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Removing the collar

docrickfry at aol.com docrickfry at aol.com
Mon Oct 10 15:50:36 BST 2005

Good question, but none of this has yet been studied in children to allow any answers to be reliable--it is clearly known that plain films miss the greatest number of spine injuries of any patient group--50% on average--we use CT only to evaluate.  Phys exam is still acceptable, but harder in young children to know whether they are tender or not--so more reliance on imaging
-----Original Message-----
From: Mary Jo Quintero <MQuintero at CHILDRENSCENTRALCAL.ORG>
To: trauma-list at trauma.org
Sent: Mon, 10 Oct 2005 05:34:14 -0700
Subject: RE: Removing the collar

Which cervical collar are you using that is radiolucent?  

Also, with this thread, can you comment opinions for the pediatric
patient.  Suppose the patient discussed below is 4 years old?  


Mary Jo Quintero, RN, CCRN
Critical Care Transport Services
Transport Coordinator, PICU
Water Safety Program 
mquintero at childrenscentralcal.org

>>> bensonblues at comcast.net 10/09/2005 11:24:39 PM >>>

At our institution, a cross-table lateral film and AP film is taken
the collar. The radiologist eventually reads the film, but in the mean
images are available to be read immediately by the EP and surgeon on a
screen monitor near the patient care area. If a problem is suspected,
collar remains on and a CT is obtained. If there is low probability of
unstable injury, the collar is removed and the series is completed.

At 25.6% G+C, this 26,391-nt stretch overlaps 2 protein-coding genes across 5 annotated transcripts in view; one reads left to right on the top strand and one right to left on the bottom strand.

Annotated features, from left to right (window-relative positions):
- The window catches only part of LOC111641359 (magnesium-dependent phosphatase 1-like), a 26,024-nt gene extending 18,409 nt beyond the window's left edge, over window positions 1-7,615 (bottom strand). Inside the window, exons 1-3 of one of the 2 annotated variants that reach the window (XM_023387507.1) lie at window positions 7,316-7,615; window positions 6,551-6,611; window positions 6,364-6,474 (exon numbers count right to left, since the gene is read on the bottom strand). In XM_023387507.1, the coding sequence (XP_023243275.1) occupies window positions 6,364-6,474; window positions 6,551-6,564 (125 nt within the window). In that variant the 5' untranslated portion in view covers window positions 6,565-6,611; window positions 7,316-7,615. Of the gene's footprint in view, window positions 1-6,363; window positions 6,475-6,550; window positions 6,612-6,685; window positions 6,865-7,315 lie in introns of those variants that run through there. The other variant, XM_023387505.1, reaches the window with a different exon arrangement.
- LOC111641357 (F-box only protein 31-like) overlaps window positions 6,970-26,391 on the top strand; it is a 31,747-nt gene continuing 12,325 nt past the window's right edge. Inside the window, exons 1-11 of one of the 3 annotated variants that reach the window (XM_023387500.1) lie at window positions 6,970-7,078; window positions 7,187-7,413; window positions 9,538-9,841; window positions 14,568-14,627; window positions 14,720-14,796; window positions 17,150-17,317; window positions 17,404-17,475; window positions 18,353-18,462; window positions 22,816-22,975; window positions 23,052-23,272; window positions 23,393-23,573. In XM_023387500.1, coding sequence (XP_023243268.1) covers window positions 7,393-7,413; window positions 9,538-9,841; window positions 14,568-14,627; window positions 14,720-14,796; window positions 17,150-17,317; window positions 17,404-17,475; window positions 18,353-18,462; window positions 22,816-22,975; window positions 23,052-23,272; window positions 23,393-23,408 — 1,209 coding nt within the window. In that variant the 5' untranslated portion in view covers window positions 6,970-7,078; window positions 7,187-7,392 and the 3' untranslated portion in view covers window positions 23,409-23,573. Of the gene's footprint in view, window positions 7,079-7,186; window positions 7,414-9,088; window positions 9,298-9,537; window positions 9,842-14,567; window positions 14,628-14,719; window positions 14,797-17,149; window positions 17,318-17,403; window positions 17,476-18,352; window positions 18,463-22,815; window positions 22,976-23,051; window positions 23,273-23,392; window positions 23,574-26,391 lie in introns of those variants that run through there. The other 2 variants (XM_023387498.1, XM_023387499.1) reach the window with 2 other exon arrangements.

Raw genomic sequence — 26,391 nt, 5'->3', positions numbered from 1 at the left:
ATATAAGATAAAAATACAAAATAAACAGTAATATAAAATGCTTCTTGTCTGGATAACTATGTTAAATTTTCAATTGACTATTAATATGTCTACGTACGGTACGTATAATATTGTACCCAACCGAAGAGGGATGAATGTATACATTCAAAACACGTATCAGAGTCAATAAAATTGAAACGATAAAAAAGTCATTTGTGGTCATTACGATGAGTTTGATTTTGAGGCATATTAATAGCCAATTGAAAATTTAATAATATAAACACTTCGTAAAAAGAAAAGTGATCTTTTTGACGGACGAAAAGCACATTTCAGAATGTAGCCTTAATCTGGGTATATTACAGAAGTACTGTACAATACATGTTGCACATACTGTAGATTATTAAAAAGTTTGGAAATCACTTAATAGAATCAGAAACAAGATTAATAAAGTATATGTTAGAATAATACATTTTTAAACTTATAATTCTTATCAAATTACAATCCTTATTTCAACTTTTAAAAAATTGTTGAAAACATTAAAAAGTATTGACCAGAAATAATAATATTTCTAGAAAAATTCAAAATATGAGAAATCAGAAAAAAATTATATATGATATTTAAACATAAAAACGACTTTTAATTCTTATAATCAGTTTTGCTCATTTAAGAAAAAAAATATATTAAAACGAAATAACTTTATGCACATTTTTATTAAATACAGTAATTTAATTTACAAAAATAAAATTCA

collar is replaced after the images are obtained and the patient is
to the ED. The EP or surgeon them re-evaluates the patient and either
the c-spine and removes the collar, or keeps the collar on and obtains
a CT.
If the patient is comatose, however, the collar remains on to keep the
straight and facilitate venous drainage from the head.

The point is that the collar can be removed if someone competent can
the head while images are being obtained, but it is up to the clinician
or surgeon) to clear the c-spine and remove the collar for good, not
radiologist. Radiographs which are negative for fracture or dislocation
not immediately reveal evidence ligamentous injury - which has the
of being an entirely unstable situation for the cervical spinal cord.

Don B
bensonblues at comcast.net 

-----Original Message-----
From: Andrew J Bowman [mailto:sumieb at compuserve.com] 
Sent: Sunday, October 09, 2005 11:57 AM
To: Critical Care Medicine Listserv
Cc: Trauma List
Subject: Fw: Removing the collar

What of this situation that I experience daily in my ED? Patient
from whatever mechanism of trauma with neck collar in place. Awake,
moves everything well.  Complains of neck pain and so goes for cross
c-spine. Gets read as normal by EDP and/or radiologist.  Rad tech is
told to
remove the collar for the AP and odontoid views but then to put the
back on before coming back to ED. My position is that once the collar
is off
why put it back on and if we are putting it back on why are we allowing
to be removed in the first place??? Any takers?
Andrew Bowman

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